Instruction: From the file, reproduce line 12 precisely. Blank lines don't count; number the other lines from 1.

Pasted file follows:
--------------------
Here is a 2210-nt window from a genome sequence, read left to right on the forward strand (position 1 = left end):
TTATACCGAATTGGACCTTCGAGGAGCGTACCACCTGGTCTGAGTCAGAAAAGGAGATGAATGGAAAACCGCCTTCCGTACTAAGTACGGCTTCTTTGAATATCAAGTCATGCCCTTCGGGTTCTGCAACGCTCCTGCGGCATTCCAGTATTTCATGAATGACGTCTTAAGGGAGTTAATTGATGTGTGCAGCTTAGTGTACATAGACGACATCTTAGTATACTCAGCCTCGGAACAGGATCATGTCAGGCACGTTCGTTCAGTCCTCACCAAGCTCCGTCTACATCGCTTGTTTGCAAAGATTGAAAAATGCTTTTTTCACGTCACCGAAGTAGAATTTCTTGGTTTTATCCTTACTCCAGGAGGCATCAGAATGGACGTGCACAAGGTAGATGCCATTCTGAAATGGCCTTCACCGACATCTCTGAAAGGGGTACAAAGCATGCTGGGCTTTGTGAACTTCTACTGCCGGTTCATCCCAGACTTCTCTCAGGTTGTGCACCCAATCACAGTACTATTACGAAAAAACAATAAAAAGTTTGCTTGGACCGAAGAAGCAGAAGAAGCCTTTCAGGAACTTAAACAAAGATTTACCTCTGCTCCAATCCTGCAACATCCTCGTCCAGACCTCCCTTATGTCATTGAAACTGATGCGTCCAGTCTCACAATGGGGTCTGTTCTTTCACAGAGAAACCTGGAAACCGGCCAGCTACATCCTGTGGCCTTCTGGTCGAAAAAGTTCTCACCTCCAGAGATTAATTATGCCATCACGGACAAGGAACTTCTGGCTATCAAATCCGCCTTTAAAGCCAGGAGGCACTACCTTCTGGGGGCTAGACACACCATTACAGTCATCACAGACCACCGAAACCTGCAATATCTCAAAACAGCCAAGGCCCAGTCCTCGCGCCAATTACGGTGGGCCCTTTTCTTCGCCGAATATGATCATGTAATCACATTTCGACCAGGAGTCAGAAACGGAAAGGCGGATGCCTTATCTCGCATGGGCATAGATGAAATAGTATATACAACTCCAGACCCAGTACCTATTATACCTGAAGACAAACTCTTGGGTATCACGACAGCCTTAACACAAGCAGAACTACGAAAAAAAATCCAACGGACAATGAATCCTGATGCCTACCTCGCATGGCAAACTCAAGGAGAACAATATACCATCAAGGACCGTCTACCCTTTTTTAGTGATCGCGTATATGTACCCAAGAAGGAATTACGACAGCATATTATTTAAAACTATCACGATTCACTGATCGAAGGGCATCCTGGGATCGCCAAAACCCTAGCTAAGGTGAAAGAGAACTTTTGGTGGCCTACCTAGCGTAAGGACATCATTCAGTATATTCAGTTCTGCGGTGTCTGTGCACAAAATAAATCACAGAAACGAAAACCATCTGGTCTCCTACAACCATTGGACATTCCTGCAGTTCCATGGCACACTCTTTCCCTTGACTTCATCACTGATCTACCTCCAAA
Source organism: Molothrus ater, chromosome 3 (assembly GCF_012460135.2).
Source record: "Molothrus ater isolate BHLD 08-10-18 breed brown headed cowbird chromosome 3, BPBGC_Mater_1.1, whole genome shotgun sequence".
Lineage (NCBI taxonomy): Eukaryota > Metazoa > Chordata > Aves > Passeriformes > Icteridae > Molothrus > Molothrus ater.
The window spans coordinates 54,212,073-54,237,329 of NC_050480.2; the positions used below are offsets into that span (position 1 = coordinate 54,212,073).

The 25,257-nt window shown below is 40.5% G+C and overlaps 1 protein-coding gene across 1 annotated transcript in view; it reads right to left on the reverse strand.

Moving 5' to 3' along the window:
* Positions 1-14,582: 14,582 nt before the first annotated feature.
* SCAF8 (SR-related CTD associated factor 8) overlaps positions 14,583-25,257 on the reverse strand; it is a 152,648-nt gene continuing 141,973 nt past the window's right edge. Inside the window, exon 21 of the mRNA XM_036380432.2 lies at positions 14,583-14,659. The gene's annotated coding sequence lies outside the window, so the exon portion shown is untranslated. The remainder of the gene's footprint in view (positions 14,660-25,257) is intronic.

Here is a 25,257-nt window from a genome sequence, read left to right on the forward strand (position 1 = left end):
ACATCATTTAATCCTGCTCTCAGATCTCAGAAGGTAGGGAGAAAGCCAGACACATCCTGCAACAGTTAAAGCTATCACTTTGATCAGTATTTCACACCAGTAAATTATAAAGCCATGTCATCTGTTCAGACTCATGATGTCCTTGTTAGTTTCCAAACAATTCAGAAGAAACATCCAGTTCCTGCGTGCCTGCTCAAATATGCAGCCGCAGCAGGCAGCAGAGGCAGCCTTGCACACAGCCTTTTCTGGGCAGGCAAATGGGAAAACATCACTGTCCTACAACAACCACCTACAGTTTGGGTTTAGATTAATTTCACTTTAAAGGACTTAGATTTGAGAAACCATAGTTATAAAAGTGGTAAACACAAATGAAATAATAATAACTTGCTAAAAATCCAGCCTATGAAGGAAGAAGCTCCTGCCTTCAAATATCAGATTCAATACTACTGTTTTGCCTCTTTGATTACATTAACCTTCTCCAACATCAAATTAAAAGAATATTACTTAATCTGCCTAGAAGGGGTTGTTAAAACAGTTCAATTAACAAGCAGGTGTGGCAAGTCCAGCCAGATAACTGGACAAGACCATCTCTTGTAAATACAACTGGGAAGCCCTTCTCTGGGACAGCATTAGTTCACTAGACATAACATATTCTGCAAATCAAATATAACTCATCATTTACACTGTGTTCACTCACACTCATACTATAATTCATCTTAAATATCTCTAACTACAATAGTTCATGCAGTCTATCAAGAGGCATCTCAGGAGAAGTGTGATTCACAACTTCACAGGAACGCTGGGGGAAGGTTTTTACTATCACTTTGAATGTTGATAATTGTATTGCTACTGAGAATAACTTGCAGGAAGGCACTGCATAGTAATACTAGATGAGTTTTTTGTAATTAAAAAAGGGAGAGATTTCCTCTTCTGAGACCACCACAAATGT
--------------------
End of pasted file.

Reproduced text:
ACATCATTTAATCCTGCTCTCAGATCTCAGAAGGTAGGGAGAAAGCCAGACACATCCTGCAACAGTTAAAGCTATCACTTTGATCAGTATTTCACACCAGTAAATTATAAAGCCATGTCATCTGTTCAGACTCATGATGTCCTTGTTAGTTTCCAAACAATTCAGAAGAAACATCCAGTTCCTGCGTGCCTGCTCAAATATGCAGCCGCAGCAGGCAGCAGAGGCAGCCTTGCACACAGCCTTTTCTGGGCAGGCAAATGGGAAAACATCACTGTCCTACAACAACCACCTACAGTTTGGGTTTAGATTAATTTCACTTTAAAGGACTTAGATTTGAGAAACCATAGTTATAAAAGTGGTAAACACAAATGAAATAATAATAACTTGCTAAAAATCCAGCCTATGAAGGAAGAAGCTCCTGCCTTCAAATATCAGATTCAATACTACTGTTTTGCCTCTTTGATTACATTAACCTTCTCCAACATCAAATTAAAAGAATATTACTTAATCTGCCTAGAAGGGGTTGTTAAAACAGTTCAATTAACAAGCAGGTGTGGCAAGTCCAGCCAGATAACTGGACAAGACCATCTCTTGTAAATACAACTGGGAAGCCCTTCTCTGGGACAGCATTAGTTCACTAGACATAACATATTCTGCAAATCAAATATAACTCATCATTTACACTGTGTTCACTCACACTCATACTATAATTCATCTTAAATATCTCTAACTACAATAGTTCATGCAGTCTATCAAGAGGCATCTCAGGAGAAGTGTGATTCACAACTTCACAGGAACGCTGGGGGAAGGTTTTTACTATCACTTTGAATGTTGATAATTGTATTGCTACTGAGAATAACTTGCAGGAAGGCACTGCATAGTAATACTAGATGAGTTTTTTGTAATTAAAAAAGGGAGAGATTTCCTCTTCTGAGACCACCACAAATGT